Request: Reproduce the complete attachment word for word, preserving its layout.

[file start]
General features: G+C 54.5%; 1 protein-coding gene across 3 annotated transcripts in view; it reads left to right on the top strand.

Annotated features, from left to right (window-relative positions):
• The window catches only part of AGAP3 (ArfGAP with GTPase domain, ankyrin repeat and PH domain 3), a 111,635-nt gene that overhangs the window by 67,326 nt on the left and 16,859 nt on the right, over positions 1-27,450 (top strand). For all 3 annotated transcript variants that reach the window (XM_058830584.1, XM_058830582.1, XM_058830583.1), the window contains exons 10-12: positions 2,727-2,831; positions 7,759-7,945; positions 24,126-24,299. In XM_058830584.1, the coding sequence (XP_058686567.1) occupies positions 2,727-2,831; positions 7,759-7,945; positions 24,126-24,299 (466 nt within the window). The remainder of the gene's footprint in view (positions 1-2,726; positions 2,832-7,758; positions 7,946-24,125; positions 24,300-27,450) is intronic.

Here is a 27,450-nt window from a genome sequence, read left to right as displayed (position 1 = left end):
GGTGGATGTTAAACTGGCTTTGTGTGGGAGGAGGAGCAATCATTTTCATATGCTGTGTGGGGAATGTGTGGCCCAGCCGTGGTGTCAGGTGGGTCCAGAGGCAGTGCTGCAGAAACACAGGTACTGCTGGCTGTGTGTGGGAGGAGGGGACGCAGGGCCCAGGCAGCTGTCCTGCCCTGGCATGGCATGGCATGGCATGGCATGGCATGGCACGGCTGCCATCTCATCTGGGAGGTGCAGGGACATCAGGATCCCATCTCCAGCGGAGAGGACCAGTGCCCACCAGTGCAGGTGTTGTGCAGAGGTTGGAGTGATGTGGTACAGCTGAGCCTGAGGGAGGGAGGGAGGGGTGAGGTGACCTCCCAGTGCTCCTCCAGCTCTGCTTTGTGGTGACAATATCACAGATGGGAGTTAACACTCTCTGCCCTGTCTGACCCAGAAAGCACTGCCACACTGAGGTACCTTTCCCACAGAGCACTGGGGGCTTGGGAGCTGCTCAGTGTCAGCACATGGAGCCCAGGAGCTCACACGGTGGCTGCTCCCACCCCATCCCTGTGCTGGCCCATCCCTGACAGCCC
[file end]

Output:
General features: G+C 54.5%; 1 protein-coding gene across 3 annotated transcripts in view; it reads left to right on the top strand.

Annotated features, from left to right (window-relative positions):
• The window catches only part of AGAP3 (ArfGAP with GTPase domain, ankyrin repeat and PH domain 3), a 111,635-nt gene that overhangs the window by 67,326 nt on the left and 16,859 nt on the right, over positions 1-27,450 (top strand). For all 3 annotated transcript variants that reach the window (XM_058830584.1, XM_058830582.1, XM_058830583.1), the window contains exons 10-12: positions 2,727-2,831; positions 7,759-7,945; positions 24,126-24,299. In XM_058830584.1, the coding sequence (XP_058686567.1) occupies positions 2,727-2,831; positions 7,759-7,945; positions 24,126-24,299 (466 nt within the window). The remainder of the gene's footprint in view (positions 1-2,726; positions 2,832-7,758; positions 7,946-24,125; positions 24,300-27,450) is intronic.

Here is a 27,450-nt window from a genome sequence, read left to right as displayed (position 1 = left end):
GGTGGATGTTAAACTGGCTTTGTGTGGGAGGAGGAGCAATCATTTTCATATGCTGTGTGGGGAATGTGTGGCCCAGCCGTGGTGTCAGGTGGGTCCAGAGGCAGTGCTGCAGAAACACAGGTACTGCTGGCTGTGTGTGGGAGGAGGGGACGCAGGGCCCAGGCAGCTGTCCTGCCCTGGCATGGCATGGCATGGCATGGCATGGCATGGCACGGCTGCCATCTCATCTGGGAGGTGCAGGGACATCAGGATCCCATCTCCAGCGGAGAGGACCAGTGCCCACCAGTGCAGGTGTTGTGCAGAGGTTGGAGTGATGTGGTACAGCTGAGCCTGAGGGAGGGAGGGAGGGGTGAGGTGACCTCCCAGTGCTCCTCCAGCTCTGCTTTGTGGTGACAATATCACAGATGGGAGTTAACACTCTCTGCCCTGTCTGACCCAGAAAGCACTGCCACACTGAGGTACCTTTCCCACAGAGCACTGGGGGCTTGGGAGCTGCTCAGTGTCAGCACATGGAGCCCAGGAGCTCACACGGTGGCTGCTCCCACCCCATCCCTGTGCTGGCCCATCCCTGACAGCCC